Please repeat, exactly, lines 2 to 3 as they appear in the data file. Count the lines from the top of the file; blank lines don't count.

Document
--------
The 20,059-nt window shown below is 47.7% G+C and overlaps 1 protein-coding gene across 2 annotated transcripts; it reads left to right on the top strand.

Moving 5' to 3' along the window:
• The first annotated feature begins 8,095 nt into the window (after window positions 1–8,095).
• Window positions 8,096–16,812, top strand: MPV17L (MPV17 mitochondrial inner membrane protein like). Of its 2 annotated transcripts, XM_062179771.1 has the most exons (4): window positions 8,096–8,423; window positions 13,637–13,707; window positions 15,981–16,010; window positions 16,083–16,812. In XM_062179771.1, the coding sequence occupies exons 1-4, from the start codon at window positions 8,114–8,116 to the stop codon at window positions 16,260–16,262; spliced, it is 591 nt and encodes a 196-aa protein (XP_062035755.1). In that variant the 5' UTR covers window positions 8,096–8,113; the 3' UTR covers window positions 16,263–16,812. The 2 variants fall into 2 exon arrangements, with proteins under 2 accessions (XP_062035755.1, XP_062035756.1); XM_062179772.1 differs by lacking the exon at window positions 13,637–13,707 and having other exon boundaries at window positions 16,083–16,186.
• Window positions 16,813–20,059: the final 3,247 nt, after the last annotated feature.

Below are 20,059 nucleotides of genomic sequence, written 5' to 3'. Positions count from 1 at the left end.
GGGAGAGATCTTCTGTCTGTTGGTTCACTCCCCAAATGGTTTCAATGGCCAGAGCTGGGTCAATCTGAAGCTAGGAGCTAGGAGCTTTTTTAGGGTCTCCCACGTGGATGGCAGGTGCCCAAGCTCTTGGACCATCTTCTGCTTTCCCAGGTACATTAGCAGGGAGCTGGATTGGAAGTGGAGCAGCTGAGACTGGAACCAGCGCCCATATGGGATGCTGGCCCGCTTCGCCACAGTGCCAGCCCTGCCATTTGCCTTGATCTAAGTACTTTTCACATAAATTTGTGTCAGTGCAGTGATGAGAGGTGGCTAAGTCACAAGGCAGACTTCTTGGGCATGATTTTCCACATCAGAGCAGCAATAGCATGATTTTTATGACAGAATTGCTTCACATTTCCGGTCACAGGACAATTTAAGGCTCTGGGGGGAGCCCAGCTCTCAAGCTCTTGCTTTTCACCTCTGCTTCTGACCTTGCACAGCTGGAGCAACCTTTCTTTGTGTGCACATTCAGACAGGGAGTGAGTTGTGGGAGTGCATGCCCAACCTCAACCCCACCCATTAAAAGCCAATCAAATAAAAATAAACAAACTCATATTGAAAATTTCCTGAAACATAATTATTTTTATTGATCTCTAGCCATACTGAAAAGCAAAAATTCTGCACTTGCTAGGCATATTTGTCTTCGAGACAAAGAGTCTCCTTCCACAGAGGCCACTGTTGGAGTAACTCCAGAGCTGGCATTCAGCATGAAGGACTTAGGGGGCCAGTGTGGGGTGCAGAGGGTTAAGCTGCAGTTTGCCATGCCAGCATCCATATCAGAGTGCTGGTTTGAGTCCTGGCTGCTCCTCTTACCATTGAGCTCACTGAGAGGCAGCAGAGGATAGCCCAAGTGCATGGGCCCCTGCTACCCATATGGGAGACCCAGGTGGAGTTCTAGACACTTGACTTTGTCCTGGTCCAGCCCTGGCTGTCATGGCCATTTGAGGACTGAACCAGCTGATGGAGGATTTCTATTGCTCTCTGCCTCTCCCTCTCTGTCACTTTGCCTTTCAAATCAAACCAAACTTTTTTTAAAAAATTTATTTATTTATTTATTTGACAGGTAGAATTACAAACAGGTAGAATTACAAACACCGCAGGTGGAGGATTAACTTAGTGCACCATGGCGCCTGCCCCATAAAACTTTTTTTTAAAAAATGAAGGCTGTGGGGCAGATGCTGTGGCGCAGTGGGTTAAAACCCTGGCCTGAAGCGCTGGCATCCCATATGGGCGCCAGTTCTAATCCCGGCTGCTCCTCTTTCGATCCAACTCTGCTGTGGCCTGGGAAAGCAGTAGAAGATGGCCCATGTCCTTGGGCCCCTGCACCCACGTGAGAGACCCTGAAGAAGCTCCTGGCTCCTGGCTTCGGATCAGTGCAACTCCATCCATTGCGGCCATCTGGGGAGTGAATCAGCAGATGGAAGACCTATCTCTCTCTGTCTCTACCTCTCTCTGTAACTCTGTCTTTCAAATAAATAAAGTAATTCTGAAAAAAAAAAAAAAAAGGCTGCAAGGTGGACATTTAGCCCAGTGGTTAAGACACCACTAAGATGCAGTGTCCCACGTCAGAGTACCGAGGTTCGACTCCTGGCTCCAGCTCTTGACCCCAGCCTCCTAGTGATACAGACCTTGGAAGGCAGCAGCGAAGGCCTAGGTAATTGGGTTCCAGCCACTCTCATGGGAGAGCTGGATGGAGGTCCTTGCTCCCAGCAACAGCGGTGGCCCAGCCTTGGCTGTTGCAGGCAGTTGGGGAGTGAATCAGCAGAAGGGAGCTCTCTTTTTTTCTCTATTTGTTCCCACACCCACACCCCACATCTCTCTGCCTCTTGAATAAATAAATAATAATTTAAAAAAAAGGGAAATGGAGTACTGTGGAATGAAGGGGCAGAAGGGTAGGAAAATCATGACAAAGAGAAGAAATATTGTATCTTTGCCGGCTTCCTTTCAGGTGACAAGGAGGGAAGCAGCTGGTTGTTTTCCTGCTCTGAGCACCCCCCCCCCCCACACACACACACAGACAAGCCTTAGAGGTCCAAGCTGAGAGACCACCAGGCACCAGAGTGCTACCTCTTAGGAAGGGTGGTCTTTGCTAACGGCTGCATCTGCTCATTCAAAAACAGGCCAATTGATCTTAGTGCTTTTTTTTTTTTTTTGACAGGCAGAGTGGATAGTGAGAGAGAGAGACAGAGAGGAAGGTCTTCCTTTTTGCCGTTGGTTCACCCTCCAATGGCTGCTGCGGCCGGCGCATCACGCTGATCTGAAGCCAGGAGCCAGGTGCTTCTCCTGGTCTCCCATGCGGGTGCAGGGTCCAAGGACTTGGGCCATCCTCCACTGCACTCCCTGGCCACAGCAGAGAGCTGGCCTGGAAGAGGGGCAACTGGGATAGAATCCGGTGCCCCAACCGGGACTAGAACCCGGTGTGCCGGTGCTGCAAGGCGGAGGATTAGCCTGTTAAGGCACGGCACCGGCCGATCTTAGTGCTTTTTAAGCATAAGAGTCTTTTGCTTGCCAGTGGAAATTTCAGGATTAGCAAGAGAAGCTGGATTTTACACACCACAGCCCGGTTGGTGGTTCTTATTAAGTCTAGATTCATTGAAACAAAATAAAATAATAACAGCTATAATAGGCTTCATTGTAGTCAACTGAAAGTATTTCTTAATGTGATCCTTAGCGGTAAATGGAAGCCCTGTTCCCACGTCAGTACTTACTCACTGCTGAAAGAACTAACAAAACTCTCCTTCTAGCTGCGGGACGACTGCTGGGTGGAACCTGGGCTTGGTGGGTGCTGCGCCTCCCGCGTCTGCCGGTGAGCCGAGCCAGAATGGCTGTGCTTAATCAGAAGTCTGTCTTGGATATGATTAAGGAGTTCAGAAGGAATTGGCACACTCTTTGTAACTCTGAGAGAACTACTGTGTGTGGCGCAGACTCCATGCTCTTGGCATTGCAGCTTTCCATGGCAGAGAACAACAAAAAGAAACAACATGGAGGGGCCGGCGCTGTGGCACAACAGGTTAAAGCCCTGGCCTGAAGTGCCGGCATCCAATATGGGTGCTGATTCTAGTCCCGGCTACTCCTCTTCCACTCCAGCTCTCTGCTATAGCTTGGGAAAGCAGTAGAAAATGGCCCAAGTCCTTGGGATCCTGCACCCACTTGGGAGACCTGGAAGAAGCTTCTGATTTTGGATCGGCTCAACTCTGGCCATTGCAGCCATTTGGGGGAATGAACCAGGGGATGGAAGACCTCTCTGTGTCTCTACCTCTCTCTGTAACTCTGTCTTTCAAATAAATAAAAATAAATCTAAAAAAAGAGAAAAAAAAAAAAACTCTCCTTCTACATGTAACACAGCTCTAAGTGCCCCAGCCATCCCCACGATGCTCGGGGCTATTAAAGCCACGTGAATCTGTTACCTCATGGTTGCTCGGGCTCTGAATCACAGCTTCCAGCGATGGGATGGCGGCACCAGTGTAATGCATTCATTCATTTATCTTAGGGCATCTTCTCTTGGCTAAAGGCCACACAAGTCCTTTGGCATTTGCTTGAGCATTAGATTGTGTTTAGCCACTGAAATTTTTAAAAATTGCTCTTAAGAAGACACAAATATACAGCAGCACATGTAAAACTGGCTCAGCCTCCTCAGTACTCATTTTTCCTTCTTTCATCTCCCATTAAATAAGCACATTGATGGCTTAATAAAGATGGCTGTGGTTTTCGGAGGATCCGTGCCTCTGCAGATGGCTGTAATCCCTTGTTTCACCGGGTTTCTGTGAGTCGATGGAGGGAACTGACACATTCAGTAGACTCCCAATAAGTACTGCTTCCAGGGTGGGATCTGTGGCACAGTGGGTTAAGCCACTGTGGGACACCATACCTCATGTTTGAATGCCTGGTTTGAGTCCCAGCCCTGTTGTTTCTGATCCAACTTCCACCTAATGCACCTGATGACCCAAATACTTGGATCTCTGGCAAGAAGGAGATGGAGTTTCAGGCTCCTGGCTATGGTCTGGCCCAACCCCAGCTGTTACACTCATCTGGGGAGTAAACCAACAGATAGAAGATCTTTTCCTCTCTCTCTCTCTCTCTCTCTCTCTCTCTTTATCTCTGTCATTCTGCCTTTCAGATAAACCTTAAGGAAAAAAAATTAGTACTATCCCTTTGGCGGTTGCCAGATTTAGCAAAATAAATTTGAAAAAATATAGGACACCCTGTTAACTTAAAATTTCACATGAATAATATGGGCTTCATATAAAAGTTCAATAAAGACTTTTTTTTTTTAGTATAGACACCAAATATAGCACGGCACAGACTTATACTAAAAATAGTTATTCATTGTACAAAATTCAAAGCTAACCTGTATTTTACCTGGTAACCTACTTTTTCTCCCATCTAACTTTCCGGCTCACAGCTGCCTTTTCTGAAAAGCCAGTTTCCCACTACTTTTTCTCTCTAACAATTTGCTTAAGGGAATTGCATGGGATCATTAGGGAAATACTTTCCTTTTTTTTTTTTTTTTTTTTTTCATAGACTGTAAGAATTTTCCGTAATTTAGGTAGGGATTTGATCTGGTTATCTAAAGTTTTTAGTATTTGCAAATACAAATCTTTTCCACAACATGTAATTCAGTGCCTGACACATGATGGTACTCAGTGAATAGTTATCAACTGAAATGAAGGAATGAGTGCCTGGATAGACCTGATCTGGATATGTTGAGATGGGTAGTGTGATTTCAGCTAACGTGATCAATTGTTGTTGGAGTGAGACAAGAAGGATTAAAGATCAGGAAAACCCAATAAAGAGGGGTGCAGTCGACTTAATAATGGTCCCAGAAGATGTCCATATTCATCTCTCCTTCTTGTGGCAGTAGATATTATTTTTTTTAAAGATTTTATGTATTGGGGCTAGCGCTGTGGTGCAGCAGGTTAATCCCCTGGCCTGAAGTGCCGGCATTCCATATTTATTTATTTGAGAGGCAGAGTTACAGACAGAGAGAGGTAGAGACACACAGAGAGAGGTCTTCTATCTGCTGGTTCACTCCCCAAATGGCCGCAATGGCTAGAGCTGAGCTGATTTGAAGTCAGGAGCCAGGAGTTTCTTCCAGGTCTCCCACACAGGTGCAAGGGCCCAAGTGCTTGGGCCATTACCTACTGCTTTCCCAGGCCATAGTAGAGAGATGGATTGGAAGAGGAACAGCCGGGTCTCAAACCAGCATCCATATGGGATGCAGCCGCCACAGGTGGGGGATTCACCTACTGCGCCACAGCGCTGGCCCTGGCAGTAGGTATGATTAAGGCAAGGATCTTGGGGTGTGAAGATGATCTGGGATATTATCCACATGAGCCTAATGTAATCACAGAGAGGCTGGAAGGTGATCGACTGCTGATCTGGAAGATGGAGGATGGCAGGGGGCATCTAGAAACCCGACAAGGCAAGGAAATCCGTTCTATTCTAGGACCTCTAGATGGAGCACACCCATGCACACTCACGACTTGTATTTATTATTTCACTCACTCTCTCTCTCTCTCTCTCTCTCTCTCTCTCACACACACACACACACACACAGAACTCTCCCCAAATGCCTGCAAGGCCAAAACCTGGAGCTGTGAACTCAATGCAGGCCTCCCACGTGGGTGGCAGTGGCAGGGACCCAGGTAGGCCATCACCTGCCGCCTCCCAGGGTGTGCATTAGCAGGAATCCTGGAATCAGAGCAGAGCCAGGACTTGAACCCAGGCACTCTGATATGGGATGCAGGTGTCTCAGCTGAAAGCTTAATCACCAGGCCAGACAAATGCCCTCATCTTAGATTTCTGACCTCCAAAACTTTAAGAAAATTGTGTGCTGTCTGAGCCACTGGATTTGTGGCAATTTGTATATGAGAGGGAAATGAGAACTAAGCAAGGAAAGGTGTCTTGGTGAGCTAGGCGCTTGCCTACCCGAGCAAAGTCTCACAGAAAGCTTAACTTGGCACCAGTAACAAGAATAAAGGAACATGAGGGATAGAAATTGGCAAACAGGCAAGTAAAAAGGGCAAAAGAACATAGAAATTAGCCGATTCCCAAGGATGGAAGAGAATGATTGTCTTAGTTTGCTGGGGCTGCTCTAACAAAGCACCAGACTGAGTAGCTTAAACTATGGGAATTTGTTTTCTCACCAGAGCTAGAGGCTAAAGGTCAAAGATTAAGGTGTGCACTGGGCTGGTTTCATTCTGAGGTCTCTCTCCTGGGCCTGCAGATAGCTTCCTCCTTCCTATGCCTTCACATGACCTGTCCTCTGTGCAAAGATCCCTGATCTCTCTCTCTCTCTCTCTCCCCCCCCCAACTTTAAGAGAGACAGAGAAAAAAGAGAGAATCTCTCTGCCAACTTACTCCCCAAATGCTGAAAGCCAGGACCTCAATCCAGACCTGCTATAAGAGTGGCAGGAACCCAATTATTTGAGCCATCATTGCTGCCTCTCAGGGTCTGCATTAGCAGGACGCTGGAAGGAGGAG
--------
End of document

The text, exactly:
Moving 5' to 3' along the window:
• The first annotated feature begins 8,095 nt into the window (after window positions 1–8,095).